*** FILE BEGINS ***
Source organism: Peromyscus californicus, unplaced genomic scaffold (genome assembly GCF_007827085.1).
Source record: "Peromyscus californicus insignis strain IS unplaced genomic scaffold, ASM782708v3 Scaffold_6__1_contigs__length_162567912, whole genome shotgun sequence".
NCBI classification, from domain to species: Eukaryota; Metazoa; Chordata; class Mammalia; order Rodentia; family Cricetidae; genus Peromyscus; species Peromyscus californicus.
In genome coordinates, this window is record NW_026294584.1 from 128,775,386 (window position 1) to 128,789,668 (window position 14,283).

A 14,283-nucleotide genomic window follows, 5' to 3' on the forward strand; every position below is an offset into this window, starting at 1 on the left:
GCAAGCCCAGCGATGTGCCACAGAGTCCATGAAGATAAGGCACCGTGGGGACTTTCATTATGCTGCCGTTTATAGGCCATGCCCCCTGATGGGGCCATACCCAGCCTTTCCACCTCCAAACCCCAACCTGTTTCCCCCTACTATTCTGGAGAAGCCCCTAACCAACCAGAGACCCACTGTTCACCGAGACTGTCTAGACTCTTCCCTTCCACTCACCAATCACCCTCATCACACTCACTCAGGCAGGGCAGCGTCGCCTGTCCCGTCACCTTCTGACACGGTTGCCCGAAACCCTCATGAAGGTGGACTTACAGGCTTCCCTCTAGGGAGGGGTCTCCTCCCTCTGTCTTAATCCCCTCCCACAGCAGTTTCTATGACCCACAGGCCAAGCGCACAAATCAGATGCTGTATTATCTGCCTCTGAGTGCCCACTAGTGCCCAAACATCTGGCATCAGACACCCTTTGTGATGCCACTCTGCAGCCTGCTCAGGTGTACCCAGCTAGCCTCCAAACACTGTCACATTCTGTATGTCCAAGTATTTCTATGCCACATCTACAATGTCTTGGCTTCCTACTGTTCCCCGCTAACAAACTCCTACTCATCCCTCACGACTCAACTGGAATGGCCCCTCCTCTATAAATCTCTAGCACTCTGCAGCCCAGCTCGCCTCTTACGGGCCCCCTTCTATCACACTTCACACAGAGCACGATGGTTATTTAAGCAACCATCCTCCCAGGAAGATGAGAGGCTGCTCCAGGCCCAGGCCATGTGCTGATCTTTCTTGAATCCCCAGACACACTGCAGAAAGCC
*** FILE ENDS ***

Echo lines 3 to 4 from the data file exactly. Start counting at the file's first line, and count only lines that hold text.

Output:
NCBI classification, from domain to species: Eukaryota; Metazoa; Chordata; class Mammalia; order Rodentia; family Cricetidae; genus Peromyscus; species Peromyscus californicus.
In genome coordinates, this window is record NW_026294584.1 from 128,775,386 (window position 1) to 128,789,668 (window position 14,283).